Oh, and they are. See, for example, Viacom v. Youtube, which Viacom is currently losing based on what is a fairly standard reading of the Digital Millenium Copyright Act. Among the many things that SOPA would do is a fairly targeted overhaul of the "notice and takedown" regime in the DMCA that gives Youtube the cover it is using to protect itself in the Viacom case. Google can have all the lawyers in the world, but if Congress changes the law to do away with the intermediary liability that they rely on for their existence, it really won't matter.
posted by Inkoate at 10:57 AM on November 14, 2011


Are you delusional? Youtube will be ensconced in as a monopoly. Any site wanted to compete with youtube? No chance. Google can afford to hire plenty of lawyers and lobbyists to make sure Youtube is safe, but any small startup wanting to compete with it, will go down.

Nope. One word: Netflix.

Media companies don't want you to pay one flat fee for content. That just devalues their own content because then they're forced to negotiate with the monopolistic gatekeeper and if the gatekeeper says "pass" what do they do then?

No the endgame of this is that you pay $19.95/month for the Sony content lounge, $19.95/month for the Vivendi Universal NBC lounge, $19.95/month for NCIS:[Insert Your Local Town Here] on the CBS store, $19.95/month for the Fox ghetto, $19.95/month for the Turner collection IN COLOUR BECAUSE I DAMN WELL SAY SO BECAUSE I'M TED TURNER GOD DAMMIT.

And that's if we're lucky. Chances are that Comcast will make sure that video from the other vendors will be strangled so that the video buffers and looks like shit, TWC will fuck with Comcast in retaliation, Fox will be perfectly fine because Fox News will have seniors and right wing nutjobs complain to their cable companies till their customer service reps all hang themselves, Verizon will just fuck with everybody until they give them cash and CBS will go cry in a corner when they realize they haven't licenses anything, don't have anyone to license their crap out to and nobody gives a shit that Two and a Half Men isn't availble to Watch Instantly™.
posted by Talez at 10:59 AM on November 14, 2011 [4 favorites]


Congressional SOPA hearings: no opponents of the bill allowed
posted by homunculus at 3:11 PM on November 15, 2011 [1 favorite]


I intended this post to cover the emerging free speech and blacklisting implications of SOPA, rather than the straight up copyright components, which we discussed recently, but this looks interesting too :

RIAA wants ReDigi out of the business of selling "used" iTunes tracks
posted by jeffburdges at 5:31 PM on November 15, 2011


MetaTalk about MetaFilter's participation in the campaign
posted by KatlaDragon at 3:29 AM on November 16, 2011


This is as unacceptable to the international community as it would be if a foreign country were to impose similar measures on the United States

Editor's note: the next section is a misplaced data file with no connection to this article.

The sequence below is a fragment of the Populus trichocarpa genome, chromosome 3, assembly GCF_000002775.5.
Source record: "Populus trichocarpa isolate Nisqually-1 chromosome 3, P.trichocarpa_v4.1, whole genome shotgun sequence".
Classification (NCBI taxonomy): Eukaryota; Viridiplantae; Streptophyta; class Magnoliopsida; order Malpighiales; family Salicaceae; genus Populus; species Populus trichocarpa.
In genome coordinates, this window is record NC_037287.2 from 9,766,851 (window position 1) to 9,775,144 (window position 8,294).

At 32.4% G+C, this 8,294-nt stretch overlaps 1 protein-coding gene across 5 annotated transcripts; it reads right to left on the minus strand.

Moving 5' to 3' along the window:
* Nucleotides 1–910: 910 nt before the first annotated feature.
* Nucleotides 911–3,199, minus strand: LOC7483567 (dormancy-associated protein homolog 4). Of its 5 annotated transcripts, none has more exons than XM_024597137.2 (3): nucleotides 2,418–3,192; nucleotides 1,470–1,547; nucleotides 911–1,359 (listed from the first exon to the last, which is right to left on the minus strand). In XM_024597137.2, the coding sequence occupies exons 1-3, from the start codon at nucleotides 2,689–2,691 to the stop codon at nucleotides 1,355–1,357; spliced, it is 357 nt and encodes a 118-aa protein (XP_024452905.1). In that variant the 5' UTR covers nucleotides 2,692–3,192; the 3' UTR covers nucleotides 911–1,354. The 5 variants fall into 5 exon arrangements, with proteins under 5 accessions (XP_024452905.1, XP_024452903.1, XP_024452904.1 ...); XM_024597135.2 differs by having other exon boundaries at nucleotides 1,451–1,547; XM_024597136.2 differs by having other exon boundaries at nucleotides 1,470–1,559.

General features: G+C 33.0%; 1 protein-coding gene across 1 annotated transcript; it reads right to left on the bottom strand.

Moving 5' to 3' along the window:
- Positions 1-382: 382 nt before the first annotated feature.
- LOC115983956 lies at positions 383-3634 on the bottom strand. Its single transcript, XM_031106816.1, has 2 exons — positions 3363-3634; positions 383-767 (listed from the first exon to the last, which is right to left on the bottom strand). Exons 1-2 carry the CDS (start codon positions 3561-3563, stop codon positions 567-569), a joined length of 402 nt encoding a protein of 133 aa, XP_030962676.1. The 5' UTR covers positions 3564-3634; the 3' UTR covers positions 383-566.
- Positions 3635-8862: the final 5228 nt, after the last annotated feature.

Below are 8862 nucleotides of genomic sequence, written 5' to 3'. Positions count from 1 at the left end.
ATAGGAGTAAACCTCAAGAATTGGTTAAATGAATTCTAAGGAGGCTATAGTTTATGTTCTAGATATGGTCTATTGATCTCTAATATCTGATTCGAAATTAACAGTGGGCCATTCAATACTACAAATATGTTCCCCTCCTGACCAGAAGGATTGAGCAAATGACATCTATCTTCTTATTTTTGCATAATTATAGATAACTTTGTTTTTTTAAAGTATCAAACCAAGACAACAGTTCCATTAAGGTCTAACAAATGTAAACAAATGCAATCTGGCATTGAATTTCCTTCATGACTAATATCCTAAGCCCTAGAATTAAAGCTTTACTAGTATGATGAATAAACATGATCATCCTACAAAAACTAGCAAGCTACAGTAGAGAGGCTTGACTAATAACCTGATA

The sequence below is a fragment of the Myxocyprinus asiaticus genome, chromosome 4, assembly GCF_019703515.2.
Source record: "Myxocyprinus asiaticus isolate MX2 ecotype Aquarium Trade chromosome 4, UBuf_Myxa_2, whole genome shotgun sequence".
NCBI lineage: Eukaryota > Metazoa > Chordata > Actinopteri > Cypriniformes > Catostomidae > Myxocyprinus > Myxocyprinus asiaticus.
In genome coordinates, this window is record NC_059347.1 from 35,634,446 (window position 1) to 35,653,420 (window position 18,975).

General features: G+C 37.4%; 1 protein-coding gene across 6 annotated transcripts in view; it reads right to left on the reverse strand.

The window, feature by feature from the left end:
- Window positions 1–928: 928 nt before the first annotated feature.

(An open letter signed by 60ish press freedom and human rights advocacy groups)

The European parliament adopted a resolution against US domain seizures
posted by jeffburdges at 4:40 PM on November 17, 2011


Google, Facebook, and Zynga have an anti-SOPA full page print ad

Microsoft apparently lobbied for SOPA? Yes, the they've never understood the internet, but their sales could plummet. How many IT people outside the U.S. really prefer M$?
posted by jeffburdges at 8:27 PM on November 17, 2011


Copyright isn't working, says European Commission
posted by jeffburdges at 7:33 AM on November 20, 2011


Business Software Alliance withdraws SOPA support.
posted by Horace Rumpole at 7:42 AM on November 22, 2011 [1 favorite]


Via Waxy, very extensive coverage of the SOPA opponents and their arguments from O'Reilly Radar.
posted by Horace Rumpole at 3:38 PM on November 23, 2011 [1 favorite]


Global Internet Chokepoints is an online resource created to document and monitor global proposals to turn Internet intermediaries into copyright police.
posted by jeffburdges at 12:56 AM on December 2, 2011


Senator Floats Alternative to Internet Blacklisting Bills
posted by homunculus at 12:11 PM on December 2, 2011


Rupert Murdoch lobbies congress to restrict internet (surprise surprise)

There now exists a draft of Ron Wyden's retake on SOPA, not sure I like it, but it's sane.

Lawmakers release draft alternative to Stop Online Piracy Act

Online Protection & ENforcement of Digital Trade Act
posted by jeffburdges at 5:33 PM on December 8, 2011


How can Hillary Clinton keep a straight face? There are many people who can credibly claim to defend Internet Freedom; Obama officials are not among them
posted by homunculus at 12:40 PM on December 9, 2011


Two Congressional Staffers Who Helped Write SOPA/PIPA Become Entertainment Industry Lobbyists (via politico)

- Allison Halataei, the former deputy chief of staff and parliamentarian to House Judiciary Chairman Lamar Smith (R-Texas), went to the NMPA where she'll be "chief liaison to Capitol Hill."

- Lauren Pastarnack, a Republican senior aide on the Senate Judiciary Committee, went to the MPAA where she'll be "director of government relations"
posted by jeffburdges at 10:27 PM on December 10, 2011


Wikipedia Mulls Total Blackout to Oppose SOPA
posted by jeffburdges at 4:56 PM on December 12, 2011